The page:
Most graduate schools have specific formatting rules for your final dissertation document. You should be able to find these rules on the website. Schools differ in the amount of support and resources they provide to help you achieve these formatting specifics, however.
The last thing you want to be doing when you've just finished your dissertation is wrangling MS Word to put your page numbers horizontal on a landscape page and get your list of figures to update correctly.
Read on for tips and a summary of my experience
I can't answer questions like "What are the guidelines for my school?" A quick search engine search with your university + graduate school + dissertation formatting should provide you with what you need. If not, find the email address for your graduate school and reach out, or ask older students or alumni.
Before we get started, I have 2 tips for you to find help.
If you have the funds and the time, consider finding someone to format your dissertation for you. Your academic writing center or graduate school may keep a list of tutors who also work as editors and will format your document for a fee. These services will usually be at least $100 if not more, and depend on how they charge (by the page, by the hour, etc.) I
I was planning on using one of these services - specifically an editor who had formatted many dissertations for my school - but they were unavailable. So I've learned a few tricks that you may find helpful.
ask your school or dept
Many of these tricks were from the amazing formatting workshop that my school brought back after being on hiatus for a few years. Consider reaching out to the academic support staff for your graduate school to find out if they've held dissertation formatting workshops in the past and if there are recordings or tip sheets. If there hasn't been a workshop in awhile, ask for one! Many of the formatting specifics they are asking for are difficult to find answers to online because these formats are made for traditional printed dissertations - which isn't a big priority anymore.
I use a PC, so my specific tips are for a PC. But hopefully they give you somewhere to start to search for solutions if you use a mac. Additionally, these tips assume you know how to insert section and page breaks, insert page numbers, etc.
moving page numbers on landscape pages
Many tables are too wide for portrait orientation, and so you are likely familiar with changing the page orientation to landscape. Your school may require landscape pages to be formatted a certain way - specifically, they may require that you maintain portrait orientation and TURN the entire table, so that the page number is still on the narrow end of the page.
For my school, instead of rotating the table, you move the page number.
You should have directions on whether you need 1" margins all around, or 1.25" margins on the left, etc. For my formatting, I was also required to have additional spacing on certain pages, such as 2" from the page edge for Table of Contents and chapter title pages. The conundrum was how to add exactly 1".
There are several ways to do this, but I found the easiest to be inserting a single cell table, and setting the height to 1". So, with the 1" margin + 1" table I know it is exactly 2". Set the table to have no border. I also used this on my title page which required exactly 1" between certain lines.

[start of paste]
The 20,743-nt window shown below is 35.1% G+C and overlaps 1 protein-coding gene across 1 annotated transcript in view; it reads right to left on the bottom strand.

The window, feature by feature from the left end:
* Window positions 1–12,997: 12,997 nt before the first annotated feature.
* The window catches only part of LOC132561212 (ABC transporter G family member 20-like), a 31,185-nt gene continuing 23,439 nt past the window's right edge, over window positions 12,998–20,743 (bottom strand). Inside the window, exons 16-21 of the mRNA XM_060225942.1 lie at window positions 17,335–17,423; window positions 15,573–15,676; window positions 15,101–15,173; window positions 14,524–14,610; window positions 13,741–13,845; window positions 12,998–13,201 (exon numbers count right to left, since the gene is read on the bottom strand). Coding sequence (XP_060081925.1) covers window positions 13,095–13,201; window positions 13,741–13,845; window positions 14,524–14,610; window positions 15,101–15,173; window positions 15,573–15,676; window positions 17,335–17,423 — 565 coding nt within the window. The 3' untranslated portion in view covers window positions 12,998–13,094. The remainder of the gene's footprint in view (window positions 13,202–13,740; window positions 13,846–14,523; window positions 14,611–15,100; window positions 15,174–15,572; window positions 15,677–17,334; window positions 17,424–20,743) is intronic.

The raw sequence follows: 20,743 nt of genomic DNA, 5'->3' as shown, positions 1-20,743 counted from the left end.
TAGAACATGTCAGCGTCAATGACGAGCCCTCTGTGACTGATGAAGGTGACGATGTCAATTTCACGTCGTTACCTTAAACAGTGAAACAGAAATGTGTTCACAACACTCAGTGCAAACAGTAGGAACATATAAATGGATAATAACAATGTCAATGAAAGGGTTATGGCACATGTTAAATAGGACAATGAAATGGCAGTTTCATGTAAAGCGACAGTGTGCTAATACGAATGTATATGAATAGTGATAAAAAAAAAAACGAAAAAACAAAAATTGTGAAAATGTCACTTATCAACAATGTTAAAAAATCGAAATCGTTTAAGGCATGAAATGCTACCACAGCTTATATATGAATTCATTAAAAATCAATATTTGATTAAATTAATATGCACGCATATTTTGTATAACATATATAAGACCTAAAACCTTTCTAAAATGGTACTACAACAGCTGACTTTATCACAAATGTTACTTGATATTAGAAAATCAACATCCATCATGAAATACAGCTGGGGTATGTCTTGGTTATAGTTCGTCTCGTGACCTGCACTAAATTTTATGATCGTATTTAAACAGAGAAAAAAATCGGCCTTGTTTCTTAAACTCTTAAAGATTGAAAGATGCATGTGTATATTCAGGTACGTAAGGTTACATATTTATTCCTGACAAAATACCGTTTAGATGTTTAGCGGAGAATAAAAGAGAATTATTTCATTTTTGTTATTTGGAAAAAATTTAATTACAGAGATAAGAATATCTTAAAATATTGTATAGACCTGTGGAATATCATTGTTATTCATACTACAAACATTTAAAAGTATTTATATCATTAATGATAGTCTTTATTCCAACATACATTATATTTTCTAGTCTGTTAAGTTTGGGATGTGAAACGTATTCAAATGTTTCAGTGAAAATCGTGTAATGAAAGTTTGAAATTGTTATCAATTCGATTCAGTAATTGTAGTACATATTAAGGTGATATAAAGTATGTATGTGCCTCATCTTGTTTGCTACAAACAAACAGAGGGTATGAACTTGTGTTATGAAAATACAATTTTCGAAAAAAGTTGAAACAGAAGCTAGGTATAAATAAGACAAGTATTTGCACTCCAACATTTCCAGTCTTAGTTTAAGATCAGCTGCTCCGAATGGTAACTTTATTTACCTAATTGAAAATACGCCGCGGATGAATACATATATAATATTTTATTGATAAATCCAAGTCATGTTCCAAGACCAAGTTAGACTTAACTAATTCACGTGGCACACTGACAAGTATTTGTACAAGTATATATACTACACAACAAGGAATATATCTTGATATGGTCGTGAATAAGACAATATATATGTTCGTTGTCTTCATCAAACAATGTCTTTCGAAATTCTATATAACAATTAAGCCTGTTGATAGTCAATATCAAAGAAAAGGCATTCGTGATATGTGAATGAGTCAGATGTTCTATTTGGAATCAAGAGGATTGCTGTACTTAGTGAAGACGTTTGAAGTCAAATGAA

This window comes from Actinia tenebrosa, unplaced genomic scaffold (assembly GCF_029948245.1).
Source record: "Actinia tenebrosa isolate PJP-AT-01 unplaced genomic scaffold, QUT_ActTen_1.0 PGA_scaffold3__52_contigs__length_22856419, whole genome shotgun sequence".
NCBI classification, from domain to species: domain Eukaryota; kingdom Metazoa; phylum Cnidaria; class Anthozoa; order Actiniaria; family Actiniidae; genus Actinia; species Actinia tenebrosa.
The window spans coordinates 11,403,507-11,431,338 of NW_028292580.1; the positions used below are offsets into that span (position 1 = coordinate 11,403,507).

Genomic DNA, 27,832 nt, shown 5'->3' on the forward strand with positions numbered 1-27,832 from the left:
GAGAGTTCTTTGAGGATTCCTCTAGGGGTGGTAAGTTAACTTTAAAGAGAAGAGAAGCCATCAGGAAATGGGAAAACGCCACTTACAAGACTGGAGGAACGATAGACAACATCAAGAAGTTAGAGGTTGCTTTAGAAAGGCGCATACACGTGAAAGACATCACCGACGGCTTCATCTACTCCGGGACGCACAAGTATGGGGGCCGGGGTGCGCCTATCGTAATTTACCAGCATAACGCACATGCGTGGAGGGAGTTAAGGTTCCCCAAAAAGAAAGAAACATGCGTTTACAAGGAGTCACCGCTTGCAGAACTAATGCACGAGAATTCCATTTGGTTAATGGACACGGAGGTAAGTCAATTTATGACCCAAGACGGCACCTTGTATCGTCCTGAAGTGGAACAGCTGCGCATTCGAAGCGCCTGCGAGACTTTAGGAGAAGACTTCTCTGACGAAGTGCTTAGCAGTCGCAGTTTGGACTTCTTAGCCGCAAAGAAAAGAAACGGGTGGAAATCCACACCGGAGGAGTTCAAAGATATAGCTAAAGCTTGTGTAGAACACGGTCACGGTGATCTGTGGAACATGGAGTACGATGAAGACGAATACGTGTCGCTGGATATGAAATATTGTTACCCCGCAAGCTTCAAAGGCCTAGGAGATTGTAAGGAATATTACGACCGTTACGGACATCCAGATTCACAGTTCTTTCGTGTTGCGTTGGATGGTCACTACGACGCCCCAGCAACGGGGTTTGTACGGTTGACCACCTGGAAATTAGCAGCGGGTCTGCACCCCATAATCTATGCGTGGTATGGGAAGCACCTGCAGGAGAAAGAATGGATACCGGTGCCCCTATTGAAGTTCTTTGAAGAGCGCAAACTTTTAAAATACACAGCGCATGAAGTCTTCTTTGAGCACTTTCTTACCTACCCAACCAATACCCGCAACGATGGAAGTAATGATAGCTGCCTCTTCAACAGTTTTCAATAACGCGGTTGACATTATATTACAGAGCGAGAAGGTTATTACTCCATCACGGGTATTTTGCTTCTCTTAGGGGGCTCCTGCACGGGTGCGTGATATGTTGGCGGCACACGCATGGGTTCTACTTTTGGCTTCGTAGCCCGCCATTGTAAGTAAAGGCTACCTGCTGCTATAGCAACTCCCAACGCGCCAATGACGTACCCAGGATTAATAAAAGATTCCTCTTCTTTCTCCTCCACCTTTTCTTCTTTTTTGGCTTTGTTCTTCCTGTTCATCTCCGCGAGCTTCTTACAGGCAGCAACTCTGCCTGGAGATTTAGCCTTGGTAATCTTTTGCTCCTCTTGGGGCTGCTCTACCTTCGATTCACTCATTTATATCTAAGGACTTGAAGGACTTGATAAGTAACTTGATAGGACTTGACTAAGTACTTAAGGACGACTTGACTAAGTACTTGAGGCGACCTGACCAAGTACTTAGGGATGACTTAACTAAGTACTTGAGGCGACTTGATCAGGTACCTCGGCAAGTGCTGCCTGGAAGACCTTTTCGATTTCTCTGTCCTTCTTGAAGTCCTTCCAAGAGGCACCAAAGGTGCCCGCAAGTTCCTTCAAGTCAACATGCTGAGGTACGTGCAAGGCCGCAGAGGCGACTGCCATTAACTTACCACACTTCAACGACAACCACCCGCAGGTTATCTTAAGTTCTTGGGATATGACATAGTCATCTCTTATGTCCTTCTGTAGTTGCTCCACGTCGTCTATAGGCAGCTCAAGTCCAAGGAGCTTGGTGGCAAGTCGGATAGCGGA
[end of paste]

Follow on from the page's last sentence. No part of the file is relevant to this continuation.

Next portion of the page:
table of contents
There are 2 main ways to create a table of contents that will auto-update for you. I am a big fan of the headings in MS word because for long documents, you can go to View - Navigation - Show - Navigation Pane and easily jump to different parts of your document. Because you can update the style of each header, you can also easily update every heading and subheading throughout the whole document instead of doing it by hand.
The other advantage is that when it comes to creating a Table of Contents, you can do go References - Insert Table of Contents - and choose how many levels of headers you want to show.
If you have already written your document and you haven't used headers, you can either go through and select each header text and assign it the corresponding header style, or you can use Reference - Mark Entry function to assign a flag in the document. I don't use this function, so to earn about it, search for videos about "Mark Entry". You can also use this for tables and figures.
I use "Insert Caption" for tables and figures, and it automatically uses the caption style, and allows me to insert both a list of tables and a list of figures (click insert table of figures and change to tables).
single spacing within entries, double spacing between
THIS IS A FUN ONE (spoiler: it's not).
For references, table of contents, list of figures, list of tables, I had to make sure that multi-line entries were SINGLE SPACED, but when going to the next entry, there was a double space.
The easiest way to do this, is to highlight what you want to edit, right click and select Paragraph (or click the arrow button in the Home - Paragraph ribbon).
The window comes up with "general", "Indentation", and "spacing". Under spacing, change "before" and "after" to the same pt font as what you're using. I typed my dissertation in 11 pt font, so I chose 11 and 11. Then for Line spacing: select Single.
NOTE that if you highlight what you're changing and open the paragraph window, and "before" and "after" are BLANK (they don't have 0 pt or just pt or another number, click cancel and try again. You likely highlighted EXTRA, like an extra page break, and if you were to proceed, it will add too much spacing. I highlighted one page at a time and while yes, it took more time perhaps than if I had tried to highlight the multiple pages making up my references and table of contents, it was less frustrating.
What formatting questions are you struggling with right now? Leave it in the comments and if I can help, I will.
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